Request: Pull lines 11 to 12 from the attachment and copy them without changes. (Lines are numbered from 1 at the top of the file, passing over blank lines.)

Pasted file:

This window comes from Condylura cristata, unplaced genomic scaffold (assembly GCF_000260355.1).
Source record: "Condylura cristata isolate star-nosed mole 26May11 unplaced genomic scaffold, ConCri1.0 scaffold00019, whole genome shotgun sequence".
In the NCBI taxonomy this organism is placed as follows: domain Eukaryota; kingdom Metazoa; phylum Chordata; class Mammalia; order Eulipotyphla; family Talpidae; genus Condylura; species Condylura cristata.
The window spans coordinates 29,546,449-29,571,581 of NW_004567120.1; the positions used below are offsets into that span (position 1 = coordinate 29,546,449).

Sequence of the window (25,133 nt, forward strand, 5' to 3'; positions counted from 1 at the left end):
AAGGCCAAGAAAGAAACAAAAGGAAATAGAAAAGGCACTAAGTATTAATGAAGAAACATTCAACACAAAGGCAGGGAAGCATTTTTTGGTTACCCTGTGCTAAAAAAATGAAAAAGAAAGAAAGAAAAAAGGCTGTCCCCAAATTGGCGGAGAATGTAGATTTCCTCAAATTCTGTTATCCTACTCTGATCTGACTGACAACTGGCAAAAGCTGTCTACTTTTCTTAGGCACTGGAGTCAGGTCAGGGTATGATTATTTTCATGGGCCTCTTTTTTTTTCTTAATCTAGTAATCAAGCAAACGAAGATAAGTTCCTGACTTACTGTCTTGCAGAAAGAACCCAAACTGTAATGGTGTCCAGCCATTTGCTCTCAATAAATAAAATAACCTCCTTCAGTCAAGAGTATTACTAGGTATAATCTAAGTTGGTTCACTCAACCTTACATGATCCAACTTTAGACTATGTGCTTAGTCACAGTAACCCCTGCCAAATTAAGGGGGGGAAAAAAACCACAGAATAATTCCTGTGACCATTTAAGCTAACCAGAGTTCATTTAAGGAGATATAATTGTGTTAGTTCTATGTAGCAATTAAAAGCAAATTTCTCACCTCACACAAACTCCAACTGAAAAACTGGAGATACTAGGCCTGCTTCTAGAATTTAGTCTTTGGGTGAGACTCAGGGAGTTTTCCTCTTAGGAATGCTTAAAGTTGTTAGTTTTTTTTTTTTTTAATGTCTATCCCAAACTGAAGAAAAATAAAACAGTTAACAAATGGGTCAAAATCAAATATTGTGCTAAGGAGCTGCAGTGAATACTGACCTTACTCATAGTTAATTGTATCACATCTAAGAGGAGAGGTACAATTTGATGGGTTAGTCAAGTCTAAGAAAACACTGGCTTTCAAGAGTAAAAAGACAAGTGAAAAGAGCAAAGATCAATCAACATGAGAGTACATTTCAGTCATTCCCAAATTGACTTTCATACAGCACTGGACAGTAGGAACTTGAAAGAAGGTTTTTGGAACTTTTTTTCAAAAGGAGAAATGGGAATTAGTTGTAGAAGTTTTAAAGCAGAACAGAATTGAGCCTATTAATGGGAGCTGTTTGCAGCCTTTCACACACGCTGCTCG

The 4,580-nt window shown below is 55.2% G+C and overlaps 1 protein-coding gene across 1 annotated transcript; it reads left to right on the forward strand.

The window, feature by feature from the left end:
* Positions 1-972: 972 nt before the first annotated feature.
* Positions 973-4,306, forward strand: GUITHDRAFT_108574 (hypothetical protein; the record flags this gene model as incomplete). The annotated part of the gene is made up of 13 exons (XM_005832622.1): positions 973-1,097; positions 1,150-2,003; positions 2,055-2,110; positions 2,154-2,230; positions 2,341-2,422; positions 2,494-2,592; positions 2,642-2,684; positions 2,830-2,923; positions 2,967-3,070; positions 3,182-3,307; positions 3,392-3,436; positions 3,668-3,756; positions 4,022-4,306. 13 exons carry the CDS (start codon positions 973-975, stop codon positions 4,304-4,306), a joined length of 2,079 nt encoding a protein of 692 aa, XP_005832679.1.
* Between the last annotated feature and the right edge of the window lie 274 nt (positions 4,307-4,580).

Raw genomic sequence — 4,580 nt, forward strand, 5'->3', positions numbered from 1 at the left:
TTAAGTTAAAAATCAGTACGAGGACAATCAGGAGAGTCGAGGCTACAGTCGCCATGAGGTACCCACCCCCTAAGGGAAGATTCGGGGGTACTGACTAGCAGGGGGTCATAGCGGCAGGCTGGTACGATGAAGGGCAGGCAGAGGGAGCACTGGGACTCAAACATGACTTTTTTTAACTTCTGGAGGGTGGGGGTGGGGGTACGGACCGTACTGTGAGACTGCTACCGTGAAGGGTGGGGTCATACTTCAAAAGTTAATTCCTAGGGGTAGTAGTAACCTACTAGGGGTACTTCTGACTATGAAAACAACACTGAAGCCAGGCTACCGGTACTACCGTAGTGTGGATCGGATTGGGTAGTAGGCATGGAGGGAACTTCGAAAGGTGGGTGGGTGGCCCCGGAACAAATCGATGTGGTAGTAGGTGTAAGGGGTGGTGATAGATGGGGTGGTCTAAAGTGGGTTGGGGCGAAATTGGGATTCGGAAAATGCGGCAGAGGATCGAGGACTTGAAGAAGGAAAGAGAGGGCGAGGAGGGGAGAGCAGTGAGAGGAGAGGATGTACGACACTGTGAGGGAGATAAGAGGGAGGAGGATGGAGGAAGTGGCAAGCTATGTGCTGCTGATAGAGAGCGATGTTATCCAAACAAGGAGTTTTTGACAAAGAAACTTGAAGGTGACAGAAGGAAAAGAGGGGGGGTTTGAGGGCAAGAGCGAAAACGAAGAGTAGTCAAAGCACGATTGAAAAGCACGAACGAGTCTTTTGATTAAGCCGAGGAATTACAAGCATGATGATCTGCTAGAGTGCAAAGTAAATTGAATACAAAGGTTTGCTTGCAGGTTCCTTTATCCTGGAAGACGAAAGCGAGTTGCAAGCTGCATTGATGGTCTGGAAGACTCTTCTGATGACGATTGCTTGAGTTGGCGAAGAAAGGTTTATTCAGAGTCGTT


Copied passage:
* Between the last annotated feature and the right edge of the window lie 274 nt (positions 4,307-4,580).

Raw genomic sequence — 4,580 nt, forward strand, 5'->3', positions numbered from 1 at the left: